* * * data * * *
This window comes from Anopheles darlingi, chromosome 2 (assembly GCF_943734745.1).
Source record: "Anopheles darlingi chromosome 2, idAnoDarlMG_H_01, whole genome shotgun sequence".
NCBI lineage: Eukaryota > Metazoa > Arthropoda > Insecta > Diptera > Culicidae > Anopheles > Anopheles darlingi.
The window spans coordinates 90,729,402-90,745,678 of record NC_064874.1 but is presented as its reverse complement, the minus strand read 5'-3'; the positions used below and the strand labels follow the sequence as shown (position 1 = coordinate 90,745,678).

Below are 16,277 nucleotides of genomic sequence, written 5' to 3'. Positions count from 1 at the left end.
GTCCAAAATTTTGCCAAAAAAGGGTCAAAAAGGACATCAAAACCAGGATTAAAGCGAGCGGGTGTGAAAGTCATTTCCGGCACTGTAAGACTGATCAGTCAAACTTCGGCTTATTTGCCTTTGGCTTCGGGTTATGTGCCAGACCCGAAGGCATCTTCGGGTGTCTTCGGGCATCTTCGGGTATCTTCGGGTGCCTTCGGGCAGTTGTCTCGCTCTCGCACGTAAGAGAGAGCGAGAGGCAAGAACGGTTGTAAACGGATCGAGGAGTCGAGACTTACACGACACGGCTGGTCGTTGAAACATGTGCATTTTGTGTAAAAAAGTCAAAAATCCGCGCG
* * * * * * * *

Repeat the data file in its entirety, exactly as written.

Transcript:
This window comes from Anopheles darlingi, chromosome 2 (assembly GCF_943734745.1).
Source record: "Anopheles darlingi chromosome 2, idAnoDarlMG_H_01, whole genome shotgun sequence".
NCBI lineage: Eukaryota > Metazoa > Arthropoda > Insecta > Diptera > Culicidae > Anopheles > Anopheles darlingi.
The window spans coordinates 90,729,402-90,745,678 of record NC_064874.1 but is presented as its reverse complement, the minus strand read 5'-3'; the positions used below and the strand labels follow the sequence as shown (position 1 = coordinate 90,745,678).

Below are 16,277 nucleotides of genomic sequence, written 5' to 3'. Positions count from 1 at the left end.
GTCCAAAATTTTGCCAAAAAAGGGTCAAAAAGGACATCAAAACCAGGATTAAAGCGAGCGGGTGTGAAAGTCATTTCCGGCACTGTAAGACTGATCAGTCAAACTTCGGCTTATTTGCCTTTGGCTTCGGGTTATGTGCCAGACCCGAAGGCATCTTCGGGTGTCTTCGGGCATCTTCGGGTATCTTCGGGTGCCTTCGGGCAGTTGTCTCGCTCTCGCACGTAAGAGAGAGCGAGAGGCAAGAACGGTTGTAAACGGATCGAGGAGTCGAGACTTACACGACACGGCTGGTCGTTGAAACATGTGCATTTTGTGTAAAAAAGTCAAAAATCCGCGCG